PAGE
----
In 1832 Miller published a series of eight articles in the Vermont Telegraph, a Baptist weekly. In 1833 he incorporated these articles into a 64-page pamphlet entitled Evidences from Scripture and History of the Second Coming of Christ About the Year A.D. 1843, and of His Personal Reign for 1,000 Years. In that year he was given a license to preach by the Baptists, and by the close of 1834 he was devoting his whole time to preaching. During 1836 he brought out his “lectures” in a book, which was later reprinted several times and enlarged from 16 to 19 lectures, with a supplement containing chronology and charts.
From October 1834 to June 1839 Miller’s manuscript record book lists 800 lectures that he had given. He accomplished this single handedly at his own expense, and with no theological training, wholly in response to direct invitations.
Miller was a good preacher, not a good promoter. However, help in the area of promotion soon came. In December 1839 he was invited by Joshua V. Himes, of the “Christian Connection” (now part of the Congregational Christian Church and the United Church of Christ), to speak in Boston. For Himes there was only one question of importance. If this message was really true, then what steps should be taken to blazon it over the whole land? Convinced of its correctness, he assured “Father Miller” that “doors should be opened in every city in the Union, and the warning should go to the ends of the earth” (Sylvester Bliss, Memoirs of William Miller, p. 141). Himes, a born promoter, immediately began publication of The Signs of the Times. Thus was launched the extensive publication activities of the Millerites, which later included other periodicals and a series of booklets called the Second Advent Library, composed of writings of Miller and others.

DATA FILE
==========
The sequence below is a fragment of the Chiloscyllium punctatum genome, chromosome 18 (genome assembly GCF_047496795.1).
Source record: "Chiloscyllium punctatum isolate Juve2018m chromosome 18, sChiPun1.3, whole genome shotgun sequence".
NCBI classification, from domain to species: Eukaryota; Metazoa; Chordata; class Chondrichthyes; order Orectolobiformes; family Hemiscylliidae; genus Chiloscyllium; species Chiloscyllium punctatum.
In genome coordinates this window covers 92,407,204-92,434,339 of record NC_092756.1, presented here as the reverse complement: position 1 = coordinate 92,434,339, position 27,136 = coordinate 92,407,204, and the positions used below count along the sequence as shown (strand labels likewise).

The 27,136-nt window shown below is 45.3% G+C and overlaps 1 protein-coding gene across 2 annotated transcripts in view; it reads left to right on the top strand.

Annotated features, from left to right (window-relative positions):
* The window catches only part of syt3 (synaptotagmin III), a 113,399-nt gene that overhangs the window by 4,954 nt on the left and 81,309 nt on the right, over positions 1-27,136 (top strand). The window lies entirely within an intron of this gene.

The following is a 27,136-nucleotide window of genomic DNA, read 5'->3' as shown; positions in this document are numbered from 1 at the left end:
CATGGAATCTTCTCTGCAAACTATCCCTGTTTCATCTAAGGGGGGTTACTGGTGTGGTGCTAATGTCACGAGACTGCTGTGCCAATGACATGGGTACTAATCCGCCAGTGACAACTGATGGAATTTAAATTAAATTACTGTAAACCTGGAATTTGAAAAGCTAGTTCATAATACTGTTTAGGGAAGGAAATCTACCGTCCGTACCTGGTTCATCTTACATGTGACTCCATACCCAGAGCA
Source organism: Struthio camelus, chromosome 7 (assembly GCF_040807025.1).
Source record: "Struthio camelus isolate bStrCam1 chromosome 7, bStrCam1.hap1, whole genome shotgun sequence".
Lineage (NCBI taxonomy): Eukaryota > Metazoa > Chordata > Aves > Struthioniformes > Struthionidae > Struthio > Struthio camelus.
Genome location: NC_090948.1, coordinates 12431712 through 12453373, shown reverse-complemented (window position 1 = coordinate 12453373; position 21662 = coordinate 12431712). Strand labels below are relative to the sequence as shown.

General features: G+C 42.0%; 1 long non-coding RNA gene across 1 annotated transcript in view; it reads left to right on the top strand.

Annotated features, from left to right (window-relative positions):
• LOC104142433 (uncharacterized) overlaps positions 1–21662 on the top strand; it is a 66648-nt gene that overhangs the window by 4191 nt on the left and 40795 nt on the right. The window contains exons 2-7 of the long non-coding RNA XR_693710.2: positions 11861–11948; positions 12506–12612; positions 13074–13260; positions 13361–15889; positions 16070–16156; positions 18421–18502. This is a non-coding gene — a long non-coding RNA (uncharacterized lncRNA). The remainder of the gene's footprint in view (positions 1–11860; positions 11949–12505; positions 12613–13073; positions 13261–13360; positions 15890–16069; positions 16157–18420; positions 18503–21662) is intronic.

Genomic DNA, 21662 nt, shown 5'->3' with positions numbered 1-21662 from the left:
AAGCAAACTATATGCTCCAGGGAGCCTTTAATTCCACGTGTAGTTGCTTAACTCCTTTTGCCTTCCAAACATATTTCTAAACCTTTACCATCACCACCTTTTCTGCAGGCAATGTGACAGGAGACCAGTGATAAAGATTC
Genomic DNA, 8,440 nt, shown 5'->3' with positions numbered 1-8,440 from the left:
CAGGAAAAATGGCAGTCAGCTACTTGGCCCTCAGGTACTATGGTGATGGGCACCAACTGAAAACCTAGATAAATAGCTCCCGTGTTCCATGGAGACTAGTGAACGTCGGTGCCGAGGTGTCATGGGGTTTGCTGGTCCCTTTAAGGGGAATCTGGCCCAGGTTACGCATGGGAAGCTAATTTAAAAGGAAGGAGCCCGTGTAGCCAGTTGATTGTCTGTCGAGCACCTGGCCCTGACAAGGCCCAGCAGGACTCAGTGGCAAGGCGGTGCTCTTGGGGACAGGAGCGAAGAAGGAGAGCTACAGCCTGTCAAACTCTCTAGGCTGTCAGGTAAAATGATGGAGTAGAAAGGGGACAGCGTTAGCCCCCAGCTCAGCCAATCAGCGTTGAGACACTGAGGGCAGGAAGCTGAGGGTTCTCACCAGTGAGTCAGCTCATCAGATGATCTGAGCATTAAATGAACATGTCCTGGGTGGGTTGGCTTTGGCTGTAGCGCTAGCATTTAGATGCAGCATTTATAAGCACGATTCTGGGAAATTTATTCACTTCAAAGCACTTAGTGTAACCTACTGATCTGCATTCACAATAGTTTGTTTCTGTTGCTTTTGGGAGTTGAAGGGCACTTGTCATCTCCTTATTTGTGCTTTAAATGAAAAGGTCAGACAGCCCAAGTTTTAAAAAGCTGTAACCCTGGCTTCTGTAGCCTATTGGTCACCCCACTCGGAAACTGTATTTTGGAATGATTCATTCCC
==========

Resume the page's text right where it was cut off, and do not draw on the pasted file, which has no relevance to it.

In 1840 Miller began lecturing in New York. In the late summer he, with a group of other ministers, signed a call for the first “general conference on the second coming of…Christ,” though he was prevented by illness from attending and several subsequent conferences.
From 1840 onward Millerism was no longer the activity of one man primarily, but of a great and increasing group of men. Miller kept closely in touch with the activities of the movement, even when he was absent from the lecture platform because of illness. No other lecturer could take his place. In spite of the increasing tension between church organizations and the Millerite movement, there were still churches late in 1843 whose members were ready to go on record with their signatures by the score, urging Miller to come and preach.